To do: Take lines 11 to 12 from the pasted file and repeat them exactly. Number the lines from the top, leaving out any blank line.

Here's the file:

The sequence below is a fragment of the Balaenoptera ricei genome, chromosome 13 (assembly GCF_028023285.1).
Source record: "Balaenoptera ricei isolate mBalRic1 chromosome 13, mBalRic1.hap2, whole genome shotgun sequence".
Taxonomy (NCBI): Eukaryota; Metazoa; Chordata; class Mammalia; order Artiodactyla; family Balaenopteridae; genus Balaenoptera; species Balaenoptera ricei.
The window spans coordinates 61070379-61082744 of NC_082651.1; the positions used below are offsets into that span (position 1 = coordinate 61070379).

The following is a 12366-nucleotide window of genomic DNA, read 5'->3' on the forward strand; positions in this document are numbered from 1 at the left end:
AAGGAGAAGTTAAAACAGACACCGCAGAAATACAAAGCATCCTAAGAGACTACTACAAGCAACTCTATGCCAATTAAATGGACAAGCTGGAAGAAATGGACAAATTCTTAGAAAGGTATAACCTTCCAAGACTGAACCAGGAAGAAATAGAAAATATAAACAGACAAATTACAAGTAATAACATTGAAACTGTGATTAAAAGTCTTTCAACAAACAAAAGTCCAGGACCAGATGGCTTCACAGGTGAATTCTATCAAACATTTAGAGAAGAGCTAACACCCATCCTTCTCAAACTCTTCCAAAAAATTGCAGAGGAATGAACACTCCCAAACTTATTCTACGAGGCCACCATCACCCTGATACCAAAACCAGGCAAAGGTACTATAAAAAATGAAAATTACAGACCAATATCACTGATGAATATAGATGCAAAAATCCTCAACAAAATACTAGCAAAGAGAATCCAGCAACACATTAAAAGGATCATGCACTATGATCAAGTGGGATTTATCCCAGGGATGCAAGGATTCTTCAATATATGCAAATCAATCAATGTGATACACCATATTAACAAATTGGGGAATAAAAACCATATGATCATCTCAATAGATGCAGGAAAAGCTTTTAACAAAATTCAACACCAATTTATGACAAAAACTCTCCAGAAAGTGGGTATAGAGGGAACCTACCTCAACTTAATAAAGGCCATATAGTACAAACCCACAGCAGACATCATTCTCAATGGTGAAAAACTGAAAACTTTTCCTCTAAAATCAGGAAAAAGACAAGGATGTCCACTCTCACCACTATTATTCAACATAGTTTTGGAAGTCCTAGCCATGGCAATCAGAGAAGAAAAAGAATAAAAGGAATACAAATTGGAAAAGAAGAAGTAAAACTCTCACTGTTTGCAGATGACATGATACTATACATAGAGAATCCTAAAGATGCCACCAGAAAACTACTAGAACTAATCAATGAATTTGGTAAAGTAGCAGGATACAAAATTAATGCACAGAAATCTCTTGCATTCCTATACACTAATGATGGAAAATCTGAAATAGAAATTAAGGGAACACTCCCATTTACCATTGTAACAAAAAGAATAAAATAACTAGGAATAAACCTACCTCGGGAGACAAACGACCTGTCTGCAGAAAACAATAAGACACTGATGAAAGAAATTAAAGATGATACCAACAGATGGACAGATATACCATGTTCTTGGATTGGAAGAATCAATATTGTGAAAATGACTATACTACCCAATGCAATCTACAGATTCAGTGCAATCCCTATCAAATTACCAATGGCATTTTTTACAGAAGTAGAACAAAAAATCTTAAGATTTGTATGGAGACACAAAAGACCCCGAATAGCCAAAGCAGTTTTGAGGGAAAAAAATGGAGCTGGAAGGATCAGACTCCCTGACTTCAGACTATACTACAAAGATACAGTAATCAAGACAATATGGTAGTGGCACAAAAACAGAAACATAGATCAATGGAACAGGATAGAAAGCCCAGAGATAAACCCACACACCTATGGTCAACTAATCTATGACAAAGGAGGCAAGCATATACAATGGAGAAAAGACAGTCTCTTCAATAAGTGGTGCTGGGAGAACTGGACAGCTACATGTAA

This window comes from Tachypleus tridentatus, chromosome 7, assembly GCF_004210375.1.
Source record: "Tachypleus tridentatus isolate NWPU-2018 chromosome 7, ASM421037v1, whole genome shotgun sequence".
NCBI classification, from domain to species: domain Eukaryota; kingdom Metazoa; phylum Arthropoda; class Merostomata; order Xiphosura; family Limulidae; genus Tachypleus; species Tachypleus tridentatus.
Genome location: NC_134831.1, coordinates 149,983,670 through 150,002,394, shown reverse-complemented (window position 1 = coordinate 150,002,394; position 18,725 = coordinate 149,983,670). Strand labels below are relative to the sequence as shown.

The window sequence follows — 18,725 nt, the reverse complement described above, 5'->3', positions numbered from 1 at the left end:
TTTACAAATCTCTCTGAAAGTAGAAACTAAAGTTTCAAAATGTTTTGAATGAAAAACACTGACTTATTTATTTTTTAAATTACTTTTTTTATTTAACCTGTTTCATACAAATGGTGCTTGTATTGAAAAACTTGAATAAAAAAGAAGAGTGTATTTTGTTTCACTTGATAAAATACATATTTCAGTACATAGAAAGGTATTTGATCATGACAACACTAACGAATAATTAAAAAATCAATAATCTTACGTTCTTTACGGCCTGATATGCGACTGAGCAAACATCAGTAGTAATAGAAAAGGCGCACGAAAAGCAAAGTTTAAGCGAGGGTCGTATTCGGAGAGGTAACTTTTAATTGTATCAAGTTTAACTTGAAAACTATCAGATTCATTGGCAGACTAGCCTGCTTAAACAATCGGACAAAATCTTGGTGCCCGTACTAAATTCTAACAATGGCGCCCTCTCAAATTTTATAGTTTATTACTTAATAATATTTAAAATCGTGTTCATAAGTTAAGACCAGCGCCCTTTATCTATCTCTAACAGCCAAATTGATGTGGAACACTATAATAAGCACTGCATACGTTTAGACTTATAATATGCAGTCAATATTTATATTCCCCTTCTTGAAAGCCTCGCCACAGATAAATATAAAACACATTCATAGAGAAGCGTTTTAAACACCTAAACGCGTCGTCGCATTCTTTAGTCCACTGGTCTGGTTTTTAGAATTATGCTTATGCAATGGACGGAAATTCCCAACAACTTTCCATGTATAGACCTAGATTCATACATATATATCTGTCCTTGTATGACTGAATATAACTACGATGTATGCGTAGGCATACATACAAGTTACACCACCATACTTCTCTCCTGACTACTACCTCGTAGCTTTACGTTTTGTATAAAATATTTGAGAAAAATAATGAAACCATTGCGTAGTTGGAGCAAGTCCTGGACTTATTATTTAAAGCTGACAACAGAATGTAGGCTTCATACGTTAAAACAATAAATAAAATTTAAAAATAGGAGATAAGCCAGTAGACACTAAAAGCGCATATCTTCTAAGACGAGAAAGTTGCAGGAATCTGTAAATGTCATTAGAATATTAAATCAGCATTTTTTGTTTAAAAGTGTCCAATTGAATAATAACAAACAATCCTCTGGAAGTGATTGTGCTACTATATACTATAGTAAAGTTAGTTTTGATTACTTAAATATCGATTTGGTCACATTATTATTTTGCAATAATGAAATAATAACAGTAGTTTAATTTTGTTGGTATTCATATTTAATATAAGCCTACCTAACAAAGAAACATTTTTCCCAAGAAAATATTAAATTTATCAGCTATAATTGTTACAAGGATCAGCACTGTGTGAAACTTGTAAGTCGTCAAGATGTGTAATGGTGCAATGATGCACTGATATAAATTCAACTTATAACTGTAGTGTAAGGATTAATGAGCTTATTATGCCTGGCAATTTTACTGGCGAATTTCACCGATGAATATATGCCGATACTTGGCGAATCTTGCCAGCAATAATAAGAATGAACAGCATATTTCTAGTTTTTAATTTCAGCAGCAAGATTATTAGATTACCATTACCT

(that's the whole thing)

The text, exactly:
The window sequence follows — 18,725 nt, the reverse complement described above, 5'->3', positions numbered from 1 at the left end:
TTTACAAATCTCTCTGAAAGTAGAAACTAAAGTTTCAAAATGTTTTGAATGAAAAACACTGACTTATTTATTTTTTAAATTACTTTTTTTATTTAACCTGTTTCATACAAATGGTGCTTGTATTGAAAAACTTGAATAAAAAAGAAGAGTGTATTTTGTTTCACTTGATAAAATACATATTTCAGTACATAGAAAGGTATTTGATCATGACAACACTAACGAATAATTAAAAAATCAATAATCTTACGTTCTTTACGGCCTGATATGCGACTGAGCAAACATCAGTAGTAATAGAAAAGGCGCACGAAAAGCAAAGTTTAAGCGAGGGTCGTATTCGGAGAGGTAACTTTTAATTGTATCAAGTTTAACTTGAAAACTATCAGATTCATTGGCAGACTAGCCTGCTTAAACAATCGGACAAAATCTTGGTGCCCGTACTAAATTCTAACAATGGCGCCCTCTCAAATTTTATAGTTTATTACTTAATAATATTTAAAATCGTGTTCATAAGTTAAGACCAGCGCCCTTTATCTATCTCTAACAGCCAAATTGATGTGGAACACTATAATAAGCACTGCATACGTTTAGACTTATAATATGCAGTCAATATTTATATTCCCCTTCTTGAAAGCCTCGCCACAGATAAATATAAAACACATTCATAGAGAAGCGTTTTAAACACCTAAACGCGTCGTCGCATTCTTTAGTCCACTGGTCTGGTTTTTAGAATTATGCTTATGCAATGGACGGAAATTCCCAACAACTTTCCATGTATAGACCTAGATTCATACATATATATCTGTCCTTGTATGACTGAATATAACTACGATGTATGCGTAGGCATACATACAAGTTACACCACCATACTTCTCTCCTGACTACTACCTCGTAGCTTTACGTTTTGTATAAAATATTTGAGAAAAATAATGAAACCATTGCGTAGTTGGAGCAAGTCCTGGACTTATTATTTAAAGCTGACAACAGAATGTAGGCTTCATACGTTAAAACAATAAATAAAATTTAAAAATAGGAGATAAGCCAGTAGACACTAAAAGCGCATATCTTCTAAGACGAGAAAGTTGCAGGAATCTGTAAATGTCATTAGAATATTAAATCAGCATTTTTTGTTTAAAAGTGTCCAATTGAATAATAACAAACAATCCTCTGGAAGTGATTGTGCTACTATATACTATAGTAAAGTTAGTTTTGATTACTTAAATATCGATTTGGTCACATTATTATTTTGCAATAATGAAATAATAACAGTAGTTTAATTTTGTTGGTATTCATATTTAATATAAGCCTACCTAACAAAGAAACATTTTTCCCAAGAAAATATTAAATTTATCAGCTATAATTGTTACAAGGATCAGCACTGTGTGAAACTTGTAAGTCGTCAAGATGTGTAATGGTGCAATGATGCACTGATATAAATTCAACTTATAACTGTAGTGTAAGGATTAATGAGCTTATTATGCCTGGCAATTTTACTGGCGAATTTCACCGATGAATATATGCCGATACTTGGCGAATCTTGCCAGCAATAATAAGAATGAACAGCATATTTCTAGTTTTTAATTTCAGCAGCAAGATTATTAGATTACCATTACCT